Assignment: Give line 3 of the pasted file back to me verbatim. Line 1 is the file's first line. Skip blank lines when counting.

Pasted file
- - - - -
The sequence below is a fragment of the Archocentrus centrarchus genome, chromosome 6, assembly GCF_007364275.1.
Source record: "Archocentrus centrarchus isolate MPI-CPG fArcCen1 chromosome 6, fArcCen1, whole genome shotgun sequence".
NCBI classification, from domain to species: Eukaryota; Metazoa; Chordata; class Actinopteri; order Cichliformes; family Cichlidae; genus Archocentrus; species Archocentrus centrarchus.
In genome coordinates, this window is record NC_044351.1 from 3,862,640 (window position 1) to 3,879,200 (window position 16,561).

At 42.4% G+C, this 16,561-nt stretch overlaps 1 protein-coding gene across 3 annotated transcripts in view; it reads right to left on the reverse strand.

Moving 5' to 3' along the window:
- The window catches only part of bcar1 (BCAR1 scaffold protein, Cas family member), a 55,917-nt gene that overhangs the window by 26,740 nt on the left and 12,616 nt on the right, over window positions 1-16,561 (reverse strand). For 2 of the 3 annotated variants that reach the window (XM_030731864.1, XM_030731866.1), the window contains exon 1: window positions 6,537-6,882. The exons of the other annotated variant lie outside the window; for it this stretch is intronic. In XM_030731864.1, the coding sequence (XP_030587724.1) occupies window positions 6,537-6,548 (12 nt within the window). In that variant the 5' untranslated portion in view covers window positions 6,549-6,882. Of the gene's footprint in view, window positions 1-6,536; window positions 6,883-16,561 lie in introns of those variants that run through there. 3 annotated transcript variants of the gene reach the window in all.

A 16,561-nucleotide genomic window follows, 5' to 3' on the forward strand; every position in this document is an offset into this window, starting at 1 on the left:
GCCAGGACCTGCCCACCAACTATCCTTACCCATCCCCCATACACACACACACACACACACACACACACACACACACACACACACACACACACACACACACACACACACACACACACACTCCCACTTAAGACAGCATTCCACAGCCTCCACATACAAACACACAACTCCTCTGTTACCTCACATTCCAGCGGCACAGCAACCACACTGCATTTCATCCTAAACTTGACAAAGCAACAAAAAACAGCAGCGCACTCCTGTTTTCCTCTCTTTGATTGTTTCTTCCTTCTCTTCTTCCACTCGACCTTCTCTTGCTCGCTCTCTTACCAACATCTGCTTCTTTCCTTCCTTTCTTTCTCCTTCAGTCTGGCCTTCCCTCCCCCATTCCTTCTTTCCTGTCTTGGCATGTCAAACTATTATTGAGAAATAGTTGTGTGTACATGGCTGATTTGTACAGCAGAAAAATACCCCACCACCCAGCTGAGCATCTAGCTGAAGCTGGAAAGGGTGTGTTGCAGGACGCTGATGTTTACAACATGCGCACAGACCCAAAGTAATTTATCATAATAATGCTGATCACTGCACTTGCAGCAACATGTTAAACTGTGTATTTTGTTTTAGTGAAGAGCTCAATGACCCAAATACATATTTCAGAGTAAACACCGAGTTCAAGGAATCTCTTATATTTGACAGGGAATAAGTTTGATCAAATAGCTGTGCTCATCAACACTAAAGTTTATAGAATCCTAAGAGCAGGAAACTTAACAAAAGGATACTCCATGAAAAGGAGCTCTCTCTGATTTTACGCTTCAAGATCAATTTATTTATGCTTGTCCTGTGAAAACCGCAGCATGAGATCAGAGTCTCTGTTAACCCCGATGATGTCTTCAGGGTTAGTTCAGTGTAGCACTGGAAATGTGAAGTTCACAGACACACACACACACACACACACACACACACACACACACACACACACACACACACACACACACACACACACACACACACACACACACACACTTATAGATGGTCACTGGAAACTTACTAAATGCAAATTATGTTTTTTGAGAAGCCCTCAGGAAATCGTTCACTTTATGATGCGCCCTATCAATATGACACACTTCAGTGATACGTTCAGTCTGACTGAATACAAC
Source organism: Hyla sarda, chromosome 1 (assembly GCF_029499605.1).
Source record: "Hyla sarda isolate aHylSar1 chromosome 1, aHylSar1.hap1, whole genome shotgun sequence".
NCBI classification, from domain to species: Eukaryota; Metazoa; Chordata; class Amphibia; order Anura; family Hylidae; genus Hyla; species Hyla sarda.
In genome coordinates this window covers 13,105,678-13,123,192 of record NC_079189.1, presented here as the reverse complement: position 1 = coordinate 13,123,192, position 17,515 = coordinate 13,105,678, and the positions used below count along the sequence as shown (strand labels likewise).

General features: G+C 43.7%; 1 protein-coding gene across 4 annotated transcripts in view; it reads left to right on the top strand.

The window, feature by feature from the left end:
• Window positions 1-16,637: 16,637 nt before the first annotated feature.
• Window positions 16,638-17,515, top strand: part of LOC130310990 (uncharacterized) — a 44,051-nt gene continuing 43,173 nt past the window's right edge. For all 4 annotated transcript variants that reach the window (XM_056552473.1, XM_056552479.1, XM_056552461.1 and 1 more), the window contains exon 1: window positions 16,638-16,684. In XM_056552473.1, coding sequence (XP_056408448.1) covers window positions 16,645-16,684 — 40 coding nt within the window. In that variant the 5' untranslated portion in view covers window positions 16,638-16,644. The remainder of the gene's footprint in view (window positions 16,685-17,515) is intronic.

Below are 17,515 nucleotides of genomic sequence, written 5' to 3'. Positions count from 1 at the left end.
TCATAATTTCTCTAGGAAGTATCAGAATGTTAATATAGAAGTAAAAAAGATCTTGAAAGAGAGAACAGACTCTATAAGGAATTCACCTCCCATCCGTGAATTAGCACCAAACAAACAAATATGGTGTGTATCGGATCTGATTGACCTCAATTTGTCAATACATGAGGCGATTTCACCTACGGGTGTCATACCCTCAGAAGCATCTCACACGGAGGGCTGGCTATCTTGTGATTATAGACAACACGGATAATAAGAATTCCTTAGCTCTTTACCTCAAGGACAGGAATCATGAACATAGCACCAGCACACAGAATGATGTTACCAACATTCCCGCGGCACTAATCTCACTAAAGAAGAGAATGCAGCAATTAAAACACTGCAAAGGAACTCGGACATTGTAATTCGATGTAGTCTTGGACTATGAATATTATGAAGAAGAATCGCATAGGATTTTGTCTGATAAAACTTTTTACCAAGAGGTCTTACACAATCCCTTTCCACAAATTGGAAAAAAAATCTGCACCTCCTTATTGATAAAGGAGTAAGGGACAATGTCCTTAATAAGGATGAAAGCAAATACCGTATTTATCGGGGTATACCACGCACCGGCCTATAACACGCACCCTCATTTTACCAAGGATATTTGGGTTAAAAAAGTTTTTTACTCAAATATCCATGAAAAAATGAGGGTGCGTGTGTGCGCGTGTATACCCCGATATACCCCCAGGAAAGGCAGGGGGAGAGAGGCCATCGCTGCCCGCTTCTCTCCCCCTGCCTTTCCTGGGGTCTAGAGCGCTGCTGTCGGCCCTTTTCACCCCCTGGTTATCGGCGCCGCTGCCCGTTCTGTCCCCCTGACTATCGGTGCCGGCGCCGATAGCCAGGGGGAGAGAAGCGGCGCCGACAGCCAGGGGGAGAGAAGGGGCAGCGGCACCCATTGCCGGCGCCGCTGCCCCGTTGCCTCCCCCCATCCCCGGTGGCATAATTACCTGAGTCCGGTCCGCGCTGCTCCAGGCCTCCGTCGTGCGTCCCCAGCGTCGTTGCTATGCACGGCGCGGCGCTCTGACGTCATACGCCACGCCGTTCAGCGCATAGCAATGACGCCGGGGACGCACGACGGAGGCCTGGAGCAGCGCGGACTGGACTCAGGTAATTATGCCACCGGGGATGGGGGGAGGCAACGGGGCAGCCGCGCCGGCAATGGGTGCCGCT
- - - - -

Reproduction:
NCBI classification, from domain to species: Eukaryota; Metazoa; Chordata; class Actinopteri; order Cichliformes; family Cichlidae; genus Archocentrus; species Archocentrus centrarchus.